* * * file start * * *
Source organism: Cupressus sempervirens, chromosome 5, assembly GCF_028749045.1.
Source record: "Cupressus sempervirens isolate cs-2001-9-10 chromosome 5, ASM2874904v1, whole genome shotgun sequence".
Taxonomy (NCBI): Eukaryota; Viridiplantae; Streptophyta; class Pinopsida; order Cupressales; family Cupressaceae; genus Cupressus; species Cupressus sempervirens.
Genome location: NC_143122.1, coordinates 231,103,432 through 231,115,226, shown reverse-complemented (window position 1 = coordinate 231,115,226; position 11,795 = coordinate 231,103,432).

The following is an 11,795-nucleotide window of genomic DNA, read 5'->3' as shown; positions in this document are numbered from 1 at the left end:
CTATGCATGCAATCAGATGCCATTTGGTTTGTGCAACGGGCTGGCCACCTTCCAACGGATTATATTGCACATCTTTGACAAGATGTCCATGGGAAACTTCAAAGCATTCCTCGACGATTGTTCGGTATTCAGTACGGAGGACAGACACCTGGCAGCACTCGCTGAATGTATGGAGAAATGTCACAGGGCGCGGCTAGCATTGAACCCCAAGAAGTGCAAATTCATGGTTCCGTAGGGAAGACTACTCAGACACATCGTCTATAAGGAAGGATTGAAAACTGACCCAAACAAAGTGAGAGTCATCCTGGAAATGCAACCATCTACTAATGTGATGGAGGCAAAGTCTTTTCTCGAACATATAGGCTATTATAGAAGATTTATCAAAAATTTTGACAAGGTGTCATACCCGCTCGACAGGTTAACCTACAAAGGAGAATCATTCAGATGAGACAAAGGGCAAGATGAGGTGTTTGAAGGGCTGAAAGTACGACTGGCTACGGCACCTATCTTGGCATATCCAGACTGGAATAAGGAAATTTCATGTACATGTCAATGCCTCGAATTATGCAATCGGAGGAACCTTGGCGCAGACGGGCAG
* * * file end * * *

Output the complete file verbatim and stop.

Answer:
Source organism: Cupressus sempervirens, chromosome 5, assembly GCF_028749045.1.
Source record: "Cupressus sempervirens isolate cs-2001-9-10 chromosome 5, ASM2874904v1, whole genome shotgun sequence".
Taxonomy (NCBI): Eukaryota; Viridiplantae; Streptophyta; class Pinopsida; order Cupressales; family Cupressaceae; genus Cupressus; species Cupressus sempervirens.
Genome location: NC_143122.1, coordinates 231,103,432 through 231,115,226, shown reverse-complemented (window position 1 = coordinate 231,115,226; position 11,795 = coordinate 231,103,432).

The following is an 11,795-nucleotide window of genomic DNA, read 5'->3' as shown; positions in this document are numbered from 1 at the left end:
CTATGCATGCAATCAGATGCCATTTGGTTTGTGCAACGGGCTGGCCACCTTCCAACGGATTATATTGCACATCTTTGACAAGATGTCCATGGGAAACTTCAAAGCATTCCTCGACGATTGTTCGGTATTCAGTACGGAGGACAGACACCTGGCAGCACTCGCTGAATGTATGGAGAAATGTCACAGGGCGCGGCTAGCATTGAACCCCAAGAAGTGCAAATTCATGGTTCCGTAGGGAAGACTACTCAGACACATCGTCTATAAGGAAGGATTGAAAACTGACCCAAACAAAGTGAGAGTCATCCTGGAAATGCAACCATCTACTAATGTGATGGAGGCAAAGTCTTTTCTCGAACATATAGGCTATTATAGAAGATTTATCAAAAATTTTGACAAGGTGTCATACCCGCTCGACAGGTTAACCTACAAAGGAGAATCATTCAGATGAGACAAAGGGCAAGATGAGGTGTTTGAAGGGCTGAAAGTACGACTGGCTACGGCACCTATCTTGGCATATCCAGACTGGAATAAGGAAATTTCATGTACATGTCAATGCCTCGAATTATGCAATCGGAGGAACCTTGGCGCAGACGGGCAG